We’ve made it to Week 6, and the strongly built fantasy championship contenders are starting to take form.
It is no time to give up hope if you are sitting 1-4 or 2-3. Several years ago, I was 2-7 with the lowest scoring team in my league. I made a few key trades and ran the table for a championship against a highly competitive group of gamers. I say this not to brag but to illustrate that giving up loses 100 percent of the time. Sticking it out, making calculated roster moves, and not losing focus on the ultimate goal gives you a chance.
So you’re telling me there’s a chance?
To succinctly recap Week 5’s recommendations: By in large, I stunk, so for that I apologize. We can’t be right all of the time, and some weeks we are wrong far more than others.
QB Alex Smith, Kansas City Chiefs
The veteran game manager rarely spins a quality fantasy effort, but he had an extra week of preparation before traveling to the Bay Area. Oakland is tied for the division lead with Denver, and KC knows it has to win this one to keep within striking distance. Smith faces the softest matchup for quarterbacks the NFL can offer. The Raiders have allowed 338 yards per game and 2.4 passing touchdowns to signal callers. Smith accounted for five total touchdowns in two games last year versus Oakland, albeit a modestly different Raiders squad.
RB Devontae Booker, Denver Broncos
The rookie is chipping away at C.J. Anderson’s workload, whether it be by design or game flow, and it doesn’t help Anderson’s cause that Booker has been just as effective of late. Will this earn him more playing time? Not necessarily, but because of game flow, the rookie was targeted six times in Week 5. Booker hopes to catch the San Diego Chargers with their pants down this Thursday night. Coordinator John Pagano’s defense has allowed 48 receptions to running backs in five games. That’s insane. Nearly 10 catches a game to the position … yikes. No team has allowed a higher yardage total, and only two teams have given up more touchdowns through the air to RBs. This one could cross from a one-nighter to a lengthy courting.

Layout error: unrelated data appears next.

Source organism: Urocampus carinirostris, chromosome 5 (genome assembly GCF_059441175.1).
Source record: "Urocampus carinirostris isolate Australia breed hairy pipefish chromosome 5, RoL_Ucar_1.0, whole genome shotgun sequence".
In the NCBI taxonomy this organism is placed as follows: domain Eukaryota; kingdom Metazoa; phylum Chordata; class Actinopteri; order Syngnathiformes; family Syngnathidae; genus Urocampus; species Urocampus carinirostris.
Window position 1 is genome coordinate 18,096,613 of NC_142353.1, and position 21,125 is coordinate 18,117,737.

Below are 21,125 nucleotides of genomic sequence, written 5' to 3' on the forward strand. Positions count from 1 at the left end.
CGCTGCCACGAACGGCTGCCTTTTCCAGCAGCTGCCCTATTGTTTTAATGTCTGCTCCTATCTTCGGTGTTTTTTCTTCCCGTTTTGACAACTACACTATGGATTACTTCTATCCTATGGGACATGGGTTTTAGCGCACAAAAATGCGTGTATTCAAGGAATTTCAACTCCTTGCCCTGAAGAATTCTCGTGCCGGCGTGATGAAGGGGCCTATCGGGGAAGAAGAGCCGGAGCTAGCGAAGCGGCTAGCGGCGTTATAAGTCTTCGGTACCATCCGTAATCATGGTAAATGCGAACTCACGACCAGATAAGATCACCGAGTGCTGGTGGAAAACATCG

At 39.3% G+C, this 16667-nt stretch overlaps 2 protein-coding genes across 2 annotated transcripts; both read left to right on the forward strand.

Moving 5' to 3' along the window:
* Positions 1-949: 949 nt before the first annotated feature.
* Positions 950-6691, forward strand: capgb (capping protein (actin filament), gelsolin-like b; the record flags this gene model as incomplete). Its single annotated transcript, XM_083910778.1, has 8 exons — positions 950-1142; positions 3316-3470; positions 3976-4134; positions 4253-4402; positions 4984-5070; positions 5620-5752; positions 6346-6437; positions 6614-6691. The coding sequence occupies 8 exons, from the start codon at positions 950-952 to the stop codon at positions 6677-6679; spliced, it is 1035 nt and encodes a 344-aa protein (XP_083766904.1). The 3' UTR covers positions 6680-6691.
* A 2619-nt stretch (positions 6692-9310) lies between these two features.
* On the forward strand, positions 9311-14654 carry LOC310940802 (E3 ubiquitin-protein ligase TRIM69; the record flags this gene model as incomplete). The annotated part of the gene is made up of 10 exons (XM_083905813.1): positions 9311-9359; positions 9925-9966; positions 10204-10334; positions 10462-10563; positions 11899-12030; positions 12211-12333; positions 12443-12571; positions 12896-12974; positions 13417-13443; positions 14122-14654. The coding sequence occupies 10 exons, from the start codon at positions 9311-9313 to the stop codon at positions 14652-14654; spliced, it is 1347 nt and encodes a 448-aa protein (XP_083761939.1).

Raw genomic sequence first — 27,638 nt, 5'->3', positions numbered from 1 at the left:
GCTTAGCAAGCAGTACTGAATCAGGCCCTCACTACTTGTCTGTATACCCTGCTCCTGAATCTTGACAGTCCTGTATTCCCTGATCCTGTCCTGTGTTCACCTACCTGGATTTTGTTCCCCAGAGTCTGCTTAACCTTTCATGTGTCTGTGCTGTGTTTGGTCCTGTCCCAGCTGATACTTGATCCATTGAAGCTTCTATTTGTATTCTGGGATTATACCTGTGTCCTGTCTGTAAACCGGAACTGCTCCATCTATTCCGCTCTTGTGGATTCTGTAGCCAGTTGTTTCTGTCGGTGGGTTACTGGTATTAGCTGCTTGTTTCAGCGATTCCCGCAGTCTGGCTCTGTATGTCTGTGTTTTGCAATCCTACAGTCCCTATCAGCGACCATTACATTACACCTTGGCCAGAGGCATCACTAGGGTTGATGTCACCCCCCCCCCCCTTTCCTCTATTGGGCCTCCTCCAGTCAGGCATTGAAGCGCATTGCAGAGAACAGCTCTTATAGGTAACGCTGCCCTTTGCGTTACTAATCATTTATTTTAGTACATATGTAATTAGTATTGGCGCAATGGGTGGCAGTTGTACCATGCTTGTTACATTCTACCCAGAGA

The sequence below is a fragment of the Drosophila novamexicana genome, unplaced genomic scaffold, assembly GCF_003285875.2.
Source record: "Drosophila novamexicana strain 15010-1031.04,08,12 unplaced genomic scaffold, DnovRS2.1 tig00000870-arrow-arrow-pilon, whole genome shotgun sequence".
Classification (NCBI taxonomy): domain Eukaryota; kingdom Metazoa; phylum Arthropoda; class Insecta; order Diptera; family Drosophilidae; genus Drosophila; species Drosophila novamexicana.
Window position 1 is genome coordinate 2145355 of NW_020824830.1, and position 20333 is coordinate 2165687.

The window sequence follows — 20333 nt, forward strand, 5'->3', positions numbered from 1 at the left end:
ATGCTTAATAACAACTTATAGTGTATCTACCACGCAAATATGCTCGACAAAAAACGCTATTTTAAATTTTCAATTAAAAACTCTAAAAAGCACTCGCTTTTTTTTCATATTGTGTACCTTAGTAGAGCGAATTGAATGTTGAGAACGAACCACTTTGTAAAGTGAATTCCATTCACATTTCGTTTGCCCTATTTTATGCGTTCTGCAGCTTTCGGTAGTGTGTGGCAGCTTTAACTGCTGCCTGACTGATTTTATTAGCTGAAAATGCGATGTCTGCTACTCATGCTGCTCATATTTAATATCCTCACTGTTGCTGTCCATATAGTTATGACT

QB Drew Stanton, Arizona Cardinals
This one is entirely dependent on what happens with Carson Palmer’s recovery from a concussion. Entertaining the idea that Palmer sits again, Stanton takes on the fourth weakest matchup. The New York Jets have allowed 12 touchdown passes in five games, intercepting just two balls, and a whopping 319.8 yards per contest through the sky. Stanton is able to make things happen in spurts, but it won’t be pretty. He can approach 270 yards and two scores, but a matching number of interceptions is likely in tow.
Make it a fling
WR Brian Quick, Los Angeles Rams
The once-promising receiver has been targeted at least four times in 60 percent of his games this season, hauling in 50 or more yards in each of the last three games, all while scoring a trio of touchdowns in this time. On the docket before a Week 8 bye, Quick faces the ninth and 11th easiest matchups, respectively, in Detroit and the New York Giants. Following his vacation, Quick does battle with the Panthers (21st), Jets (3rd), Dolphins (5th) and Saints (8th) — several easy matchups to exploit. He’s a cheap date at the waiver market and available in nearly 90 percent of leagues polled.
Put a ring on that thing
WR Cameron Meredith, Chicago Bears
Replacing Kevin White (ankle, IR) in Week 5, Meredith exploded with nine grabs on 12 targets, 130 yards and a touchdown. The Bears’ shiny, new toy faces three of the six most exploitable opponents for fantasy receivers over the next four games (five weeks, Week 9 bye), and then the 11th-ranked New York Giants in Week 11. If Meredith can continue to play at a high level over this stretch, he’s a must-own the rest of the way. As a wise divorce attorney once said, “Date before you marry.”
The big tease
QB Marcus Mariota, Tennessee Titans
The second-year passer has popped off several times in his young career. Last season, he logged three games of four total touchdowns and followed up two of those games without a score. He took over in Week 5 of this season, running for a score and tossing three more — a total that matched his previous four games combined. I can give him a pass for his poor play on the road against the divisional-rival Houston Texans last week. I also recognize the lack of talent around him and the system restrictions, but some fantasy owners will see what he did in Week 5 and automatically assume he’ll hammer the Cleveland Browns. Don’t be so presumptuous. Guardedly play him, and only if you are in a rough spot, as this will be one of his best chances to show he is becoming more consistent.
Grounds for divorce
WR Golden Tate, Detroit Lions
I picked on him once already, so it’s time to pile on. His offensive coordinator said a big game was in store last week, and I’d hardly call a 3-39-0 line as a worthy effort. Tate was a non-factor for fantasy purposes, and he waited until the final drive to snare 27 of his 39 yards. And that was without tight end Eric Ebron in the lineup. The passing game runs through Marvin Jones Jr., Theo Riddick and Anquan Boldin. Tate has 31 targets on the year, resulting in 17 receptions for 134 yards and no scores. No good. Kick him to the curb in all standard formats.